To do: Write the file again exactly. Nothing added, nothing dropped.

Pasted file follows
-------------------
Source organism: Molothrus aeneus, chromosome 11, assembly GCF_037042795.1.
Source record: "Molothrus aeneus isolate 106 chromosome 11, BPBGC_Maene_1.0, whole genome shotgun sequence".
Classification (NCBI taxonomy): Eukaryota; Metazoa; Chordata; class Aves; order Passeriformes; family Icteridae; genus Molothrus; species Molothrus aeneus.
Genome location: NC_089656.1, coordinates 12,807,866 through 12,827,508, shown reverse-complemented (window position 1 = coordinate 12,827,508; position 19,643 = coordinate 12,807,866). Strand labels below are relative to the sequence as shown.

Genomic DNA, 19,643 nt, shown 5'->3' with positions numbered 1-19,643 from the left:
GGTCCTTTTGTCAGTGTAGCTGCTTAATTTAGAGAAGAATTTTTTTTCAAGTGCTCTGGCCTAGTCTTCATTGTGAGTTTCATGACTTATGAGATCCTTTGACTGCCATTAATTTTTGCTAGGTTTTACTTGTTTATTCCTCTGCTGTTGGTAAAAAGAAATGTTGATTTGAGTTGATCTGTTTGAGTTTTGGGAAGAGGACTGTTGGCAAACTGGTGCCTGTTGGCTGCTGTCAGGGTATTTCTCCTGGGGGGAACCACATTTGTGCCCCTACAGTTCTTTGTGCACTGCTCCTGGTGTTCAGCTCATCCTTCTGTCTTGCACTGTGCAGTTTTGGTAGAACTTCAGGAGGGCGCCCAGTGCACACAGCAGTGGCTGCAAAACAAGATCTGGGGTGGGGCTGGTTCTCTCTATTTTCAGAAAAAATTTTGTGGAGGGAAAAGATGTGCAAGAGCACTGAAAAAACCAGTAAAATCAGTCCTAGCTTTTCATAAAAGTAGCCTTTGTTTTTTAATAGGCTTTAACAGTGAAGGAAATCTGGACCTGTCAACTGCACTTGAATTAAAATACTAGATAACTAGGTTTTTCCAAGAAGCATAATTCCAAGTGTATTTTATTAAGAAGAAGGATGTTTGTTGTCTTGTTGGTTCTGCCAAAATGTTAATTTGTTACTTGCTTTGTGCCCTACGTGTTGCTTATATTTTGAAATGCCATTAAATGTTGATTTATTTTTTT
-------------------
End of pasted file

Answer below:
Source organism: Molothrus aeneus, chromosome 11, assembly GCF_037042795.1.
Source record: "Molothrus aeneus isolate 106 chromosome 11, BPBGC_Maene_1.0, whole genome shotgun sequence".
Classification (NCBI taxonomy): Eukaryota; Metazoa; Chordata; class Aves; order Passeriformes; family Icteridae; genus Molothrus; species Molothrus aeneus.
Genome location: NC_089656.1, coordinates 12,807,866 through 12,827,508, shown reverse-complemented (window position 1 = coordinate 12,827,508; position 19,643 = coordinate 12,807,866). Strand labels below are relative to the sequence as shown.

Genomic DNA, 19,643 nt, shown 5'->3' with positions numbered 1-19,643 from the left:
GGTCCTTTTGTCAGTGTAGCTGCTTAATTTAGAGAAGAATTTTTTTTCAAGTGCTCTGGCCTAGTCTTCATTGTGAGTTTCATGACTTATGAGATCCTTTGACTGCCATTAATTTTTGCTAGGTTTTACTTGTTTATTCCTCTGCTGTTGGTAAAAAGAAATGTTGATTTGAGTTGATCTGTTTGAGTTTTGGGAAGAGGACTGTTGGCAAACTGGTGCCTGTTGGCTGCTGTCAGGGTATTTCTCCTGGGGGGAACCACATTTGTGCCCCTACAGTTCTTTGTGCACTGCTCCTGGTGTTCAGCTCATCCTTCTGTCTTGCACTGTGCAGTTTTGGTAGAACTTCAGGAGGGCGCCCAGTGCACACAGCAGTGGCTGCAAAACAAGATCTGGGGTGGGGCTGGTTCTCTCTATTTTCAGAAAAAATTTTGTGGAGGGAAAAGATGTGCAAGAGCACTGAAAAAACCAGTAAAATCAGTCCTAGCTTTTCATAAAAGTAGCCTTTGTTTTTTAATAGGCTTTAACAGTGAAGGAAATCTGGACCTGTCAACTGCACTTGAATTAAAATACTAGATAACTAGGTTTTTCCAAGAAGCATAATTCCAAGTGTATTTTATTAAGAAGAAGGATGTTTGTTGTCTTGTTGGTTCTGCCAAAATGTTAATTTGTTACTTGCTTTGTGCCCTACGTGTTGCTTATATTTTGAAATGCCATTAAATGTTGATTTATTTTTTT